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Taste tops healthfulness, restaurant diners say
One in five American diners ranked the healthfulness of food as an important factor when ordering meals at restaurants, according to Mintel Menu Insights, produced by the market research firm Mintel. Survey participants reported this despite nutrition labeling on menus and offerings such as smaller portions and healthier meal choices being available to them.
The factors that were ranked as important by the survey participants were taste (77%) and hunger satisfaction (44%). And while more than three-quarters of those surveyed said that they would like to see more healthy items on menus, 51% reported that they usually order these items. Since many of the respondents are looking for good-tasting foods from menu offerings, healthy menu items must be formulated to achieve a balance of nutrition and flavor, according to Maria Caranfa, Director of Mintel Menu Insights. “Healthy dining should be as satisfying as ordering from the regular menu,” she said.
Banana flour affects pasta texture
Banana contains resistant starch and nonstarch polysaccharides like dietary fiber, which offer health benefits such as increased satiety, reduced blood glucose levels, and delayed absorption of dietary fat and cholesterol. Pasta is a popular food, and formulating it with banana flour is a way to bring these health benefits to consumers.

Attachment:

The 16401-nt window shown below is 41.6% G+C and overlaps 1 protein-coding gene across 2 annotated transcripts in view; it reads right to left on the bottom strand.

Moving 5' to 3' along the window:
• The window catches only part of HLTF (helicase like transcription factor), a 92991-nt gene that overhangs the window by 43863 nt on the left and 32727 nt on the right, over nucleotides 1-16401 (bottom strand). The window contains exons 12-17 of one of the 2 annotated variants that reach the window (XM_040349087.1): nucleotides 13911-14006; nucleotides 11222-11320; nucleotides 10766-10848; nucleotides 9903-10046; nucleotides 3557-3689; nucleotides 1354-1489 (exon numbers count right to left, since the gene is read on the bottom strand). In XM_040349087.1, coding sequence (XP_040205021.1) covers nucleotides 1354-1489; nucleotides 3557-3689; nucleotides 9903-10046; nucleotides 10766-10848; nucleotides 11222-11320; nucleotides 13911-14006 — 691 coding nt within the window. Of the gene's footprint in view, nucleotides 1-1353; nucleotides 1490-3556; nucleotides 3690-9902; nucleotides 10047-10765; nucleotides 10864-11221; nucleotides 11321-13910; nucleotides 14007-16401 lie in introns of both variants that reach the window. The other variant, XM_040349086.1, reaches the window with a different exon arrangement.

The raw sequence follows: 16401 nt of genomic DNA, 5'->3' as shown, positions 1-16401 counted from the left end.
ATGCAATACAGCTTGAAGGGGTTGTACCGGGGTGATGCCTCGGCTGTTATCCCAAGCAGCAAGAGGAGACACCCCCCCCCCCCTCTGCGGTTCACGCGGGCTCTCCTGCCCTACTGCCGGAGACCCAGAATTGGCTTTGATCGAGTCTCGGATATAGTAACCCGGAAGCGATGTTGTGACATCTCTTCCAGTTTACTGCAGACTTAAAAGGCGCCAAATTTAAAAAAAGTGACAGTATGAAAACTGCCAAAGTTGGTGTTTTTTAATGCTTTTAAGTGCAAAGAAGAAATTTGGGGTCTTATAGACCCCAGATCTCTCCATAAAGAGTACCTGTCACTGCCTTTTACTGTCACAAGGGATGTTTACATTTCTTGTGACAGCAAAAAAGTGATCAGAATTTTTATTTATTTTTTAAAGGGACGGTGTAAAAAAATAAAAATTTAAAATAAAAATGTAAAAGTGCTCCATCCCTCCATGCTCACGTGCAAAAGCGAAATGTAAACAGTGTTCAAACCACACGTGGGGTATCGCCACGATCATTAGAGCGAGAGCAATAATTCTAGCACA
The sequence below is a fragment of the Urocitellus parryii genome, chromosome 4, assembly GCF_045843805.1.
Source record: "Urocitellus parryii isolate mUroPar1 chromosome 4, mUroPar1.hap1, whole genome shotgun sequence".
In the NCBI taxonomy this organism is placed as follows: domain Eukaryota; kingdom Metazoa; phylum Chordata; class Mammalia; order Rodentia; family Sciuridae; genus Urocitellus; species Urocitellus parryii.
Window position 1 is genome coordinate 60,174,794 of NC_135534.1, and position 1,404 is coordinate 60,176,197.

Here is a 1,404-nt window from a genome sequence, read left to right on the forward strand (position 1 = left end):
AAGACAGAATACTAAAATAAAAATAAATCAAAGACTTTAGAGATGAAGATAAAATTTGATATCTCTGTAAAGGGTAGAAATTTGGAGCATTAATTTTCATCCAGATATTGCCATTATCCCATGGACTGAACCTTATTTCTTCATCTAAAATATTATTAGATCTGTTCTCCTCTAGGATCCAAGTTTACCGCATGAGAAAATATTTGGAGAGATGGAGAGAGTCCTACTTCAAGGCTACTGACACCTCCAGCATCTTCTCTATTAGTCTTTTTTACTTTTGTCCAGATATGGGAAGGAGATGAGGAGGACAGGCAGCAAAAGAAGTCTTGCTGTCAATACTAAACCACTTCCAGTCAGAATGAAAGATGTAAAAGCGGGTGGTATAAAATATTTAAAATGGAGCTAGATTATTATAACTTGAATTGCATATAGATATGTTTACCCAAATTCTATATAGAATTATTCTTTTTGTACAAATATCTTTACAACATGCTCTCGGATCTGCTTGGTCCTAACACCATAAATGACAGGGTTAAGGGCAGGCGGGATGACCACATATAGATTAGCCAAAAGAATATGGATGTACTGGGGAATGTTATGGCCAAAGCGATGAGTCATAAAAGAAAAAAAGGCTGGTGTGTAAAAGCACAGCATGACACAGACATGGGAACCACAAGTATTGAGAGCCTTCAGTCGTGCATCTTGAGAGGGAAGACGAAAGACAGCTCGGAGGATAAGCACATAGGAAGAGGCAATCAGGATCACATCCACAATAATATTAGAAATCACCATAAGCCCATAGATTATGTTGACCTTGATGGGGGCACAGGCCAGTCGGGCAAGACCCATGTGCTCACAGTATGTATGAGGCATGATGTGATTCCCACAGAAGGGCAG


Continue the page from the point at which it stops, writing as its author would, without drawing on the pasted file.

Different flours function in varying ways and may affect sensory qualities of the finished product. The addition of banana flour to spaghetti (semolina:banana flour ratios of 85:15, 70:30, and 55:45) did not affect preference levels when compared with pasta made with 100% durum wheat semolina, according to researchers at the Centro de Desarrollo de Productos Bióticos and the Inst. Tecnológico de Veracruz in Mexico. In fact, they said that the addition of tomato sauce increased the acceptability of the pasta and that pasta made with 30% and 45% banana flour has higher acceptability than the control. But the banana flour did decrease the lightness and diameter of cooked spaghetti and increase the water absorption of the pasta. The researchers also learned that the addition of banana flour did not affect hardness and elasticity of the spaghetti. As the banana flour levels rose, adhesiveness and chewiness increased.